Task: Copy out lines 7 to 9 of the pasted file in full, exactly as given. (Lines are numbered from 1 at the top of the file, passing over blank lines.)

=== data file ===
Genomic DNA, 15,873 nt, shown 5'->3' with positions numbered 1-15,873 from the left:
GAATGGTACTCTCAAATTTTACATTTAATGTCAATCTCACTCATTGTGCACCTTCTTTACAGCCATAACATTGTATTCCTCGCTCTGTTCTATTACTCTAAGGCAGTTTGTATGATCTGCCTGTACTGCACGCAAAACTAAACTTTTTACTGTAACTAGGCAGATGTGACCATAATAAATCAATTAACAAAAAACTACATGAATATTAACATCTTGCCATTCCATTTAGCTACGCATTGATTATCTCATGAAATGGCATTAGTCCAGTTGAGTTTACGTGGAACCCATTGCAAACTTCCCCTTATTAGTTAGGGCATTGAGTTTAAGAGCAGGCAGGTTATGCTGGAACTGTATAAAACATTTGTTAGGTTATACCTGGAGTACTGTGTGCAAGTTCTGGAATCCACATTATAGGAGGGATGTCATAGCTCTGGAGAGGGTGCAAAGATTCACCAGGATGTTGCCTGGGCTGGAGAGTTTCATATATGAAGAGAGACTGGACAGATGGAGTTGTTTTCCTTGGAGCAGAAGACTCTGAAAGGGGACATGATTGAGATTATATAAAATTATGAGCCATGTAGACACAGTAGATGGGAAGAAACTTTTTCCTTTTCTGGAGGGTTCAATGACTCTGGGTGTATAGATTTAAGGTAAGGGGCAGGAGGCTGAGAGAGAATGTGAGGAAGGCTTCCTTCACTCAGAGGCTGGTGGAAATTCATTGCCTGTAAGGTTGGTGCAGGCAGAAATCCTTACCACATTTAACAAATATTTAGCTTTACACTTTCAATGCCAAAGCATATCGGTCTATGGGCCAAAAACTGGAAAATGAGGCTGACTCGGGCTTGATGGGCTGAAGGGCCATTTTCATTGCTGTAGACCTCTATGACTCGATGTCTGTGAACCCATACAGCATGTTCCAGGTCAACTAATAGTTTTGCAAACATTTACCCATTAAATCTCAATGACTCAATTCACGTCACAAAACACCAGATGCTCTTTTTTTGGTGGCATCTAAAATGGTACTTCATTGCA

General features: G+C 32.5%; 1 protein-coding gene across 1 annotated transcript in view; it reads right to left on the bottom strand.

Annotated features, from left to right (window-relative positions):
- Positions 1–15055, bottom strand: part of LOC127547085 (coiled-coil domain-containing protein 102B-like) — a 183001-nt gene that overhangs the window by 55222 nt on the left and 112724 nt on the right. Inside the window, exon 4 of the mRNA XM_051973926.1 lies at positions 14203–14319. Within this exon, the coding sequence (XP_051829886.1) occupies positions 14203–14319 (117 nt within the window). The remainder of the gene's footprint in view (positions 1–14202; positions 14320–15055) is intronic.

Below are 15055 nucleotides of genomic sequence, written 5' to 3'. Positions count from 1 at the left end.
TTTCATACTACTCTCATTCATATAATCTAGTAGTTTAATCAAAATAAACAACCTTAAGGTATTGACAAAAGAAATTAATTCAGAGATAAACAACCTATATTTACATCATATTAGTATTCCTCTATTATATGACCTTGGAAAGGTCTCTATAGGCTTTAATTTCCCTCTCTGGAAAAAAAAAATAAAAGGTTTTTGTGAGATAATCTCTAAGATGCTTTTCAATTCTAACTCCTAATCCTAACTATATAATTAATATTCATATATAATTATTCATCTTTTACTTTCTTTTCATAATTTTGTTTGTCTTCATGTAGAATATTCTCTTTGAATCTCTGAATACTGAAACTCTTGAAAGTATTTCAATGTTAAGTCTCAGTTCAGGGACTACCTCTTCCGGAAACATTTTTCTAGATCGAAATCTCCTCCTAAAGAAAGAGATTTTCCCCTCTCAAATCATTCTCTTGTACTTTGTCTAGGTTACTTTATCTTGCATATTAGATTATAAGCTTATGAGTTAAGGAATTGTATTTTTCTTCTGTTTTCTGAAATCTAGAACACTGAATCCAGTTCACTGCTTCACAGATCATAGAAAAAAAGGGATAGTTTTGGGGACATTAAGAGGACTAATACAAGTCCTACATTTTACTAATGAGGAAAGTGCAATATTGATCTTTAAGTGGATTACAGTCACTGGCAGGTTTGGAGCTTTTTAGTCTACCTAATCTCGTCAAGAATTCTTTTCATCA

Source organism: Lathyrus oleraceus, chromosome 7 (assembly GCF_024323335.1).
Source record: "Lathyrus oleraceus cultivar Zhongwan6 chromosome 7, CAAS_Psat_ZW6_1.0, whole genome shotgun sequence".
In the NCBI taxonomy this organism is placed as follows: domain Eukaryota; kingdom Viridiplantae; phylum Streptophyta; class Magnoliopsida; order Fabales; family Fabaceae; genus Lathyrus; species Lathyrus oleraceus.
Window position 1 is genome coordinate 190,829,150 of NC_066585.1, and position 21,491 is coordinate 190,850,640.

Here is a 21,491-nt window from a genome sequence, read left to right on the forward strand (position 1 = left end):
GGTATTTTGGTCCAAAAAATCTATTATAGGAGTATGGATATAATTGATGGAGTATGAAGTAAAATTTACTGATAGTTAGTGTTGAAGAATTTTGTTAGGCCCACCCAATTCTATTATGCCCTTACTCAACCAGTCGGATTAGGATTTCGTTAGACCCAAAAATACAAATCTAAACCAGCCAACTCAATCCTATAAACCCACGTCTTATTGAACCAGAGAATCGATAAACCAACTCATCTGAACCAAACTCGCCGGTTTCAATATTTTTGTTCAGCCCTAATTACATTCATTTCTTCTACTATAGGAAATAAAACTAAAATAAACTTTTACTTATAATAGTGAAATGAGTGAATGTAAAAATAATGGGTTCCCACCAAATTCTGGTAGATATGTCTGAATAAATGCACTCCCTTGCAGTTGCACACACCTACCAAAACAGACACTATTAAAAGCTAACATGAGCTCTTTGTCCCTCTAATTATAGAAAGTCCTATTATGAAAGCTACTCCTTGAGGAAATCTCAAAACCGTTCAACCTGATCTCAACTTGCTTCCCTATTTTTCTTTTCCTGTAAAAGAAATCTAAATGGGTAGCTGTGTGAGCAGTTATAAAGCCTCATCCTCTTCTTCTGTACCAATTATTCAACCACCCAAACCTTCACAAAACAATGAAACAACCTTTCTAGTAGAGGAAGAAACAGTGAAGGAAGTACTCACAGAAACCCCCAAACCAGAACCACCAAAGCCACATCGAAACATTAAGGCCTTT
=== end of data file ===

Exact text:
TTTCATACTACTCTCATTCATATAATCTAGTAGTTTAATCAAAATAAACAACCTTAAGGTATTGACAAAAGAAATTAATTCAGAGATAAACAACCTATATTTACATCATATTAGTATTCCTCTATTATATGACCTTGGAAAGGTCTCTATAGGCTTTAATTTCCCTCTCTGGAAAAAAAAAATAAAAGGTTTTTGTGAGATAATCTCTAAGATGCTTTTCAATTCTAACTCCTAATCCTAACTATATAATTAATATTCATATATAATTATTCATCTTTTACTTTCTTTTCATAATTTTGTTTGTCTTCATGTAGAATATTCTCTTTGAATCTCTGAATACTGAAACTCTTGAAAGTATTTCAATGTTAAGTCTCAGTTCAGGGACTACCTCTTCCGGAAACATTTTTCTAGATCGAAATCTCCTCCTAAAGAAAGAGATTTTCCCCTCTCAAATCATTCTCTTGTACTTTGTCTAGGTTACTTTATCTTGCATATTAGATTATAAGCTTATGAGTTAAGGAATTGTATTTTTCTTCTGTTTTCTGAAATCTAGAACACTGAATCCAGTTCACTGCTTCACAGATCATAGAAAAAAAGGGATAGTTTTGGGGACATTAAGAGGACTAATACAAGTCCTACATTTTACTAATGAGGAAAGTGCAATATTGATCTTTAAGTGGATTACAGTCACTGGCAGGTTTGGAGCTTTTTAGTCTACCTAATCTCGTCAAGAATTCTTTTCATCA

Source organism: Lathyrus oleraceus, chromosome 7 (assembly GCF_024323335.1).
Source record: "Lathyrus oleraceus cultivar Zhongwan6 chromosome 7, CAAS_Psat_ZW6_1.0, whole genome shotgun sequence".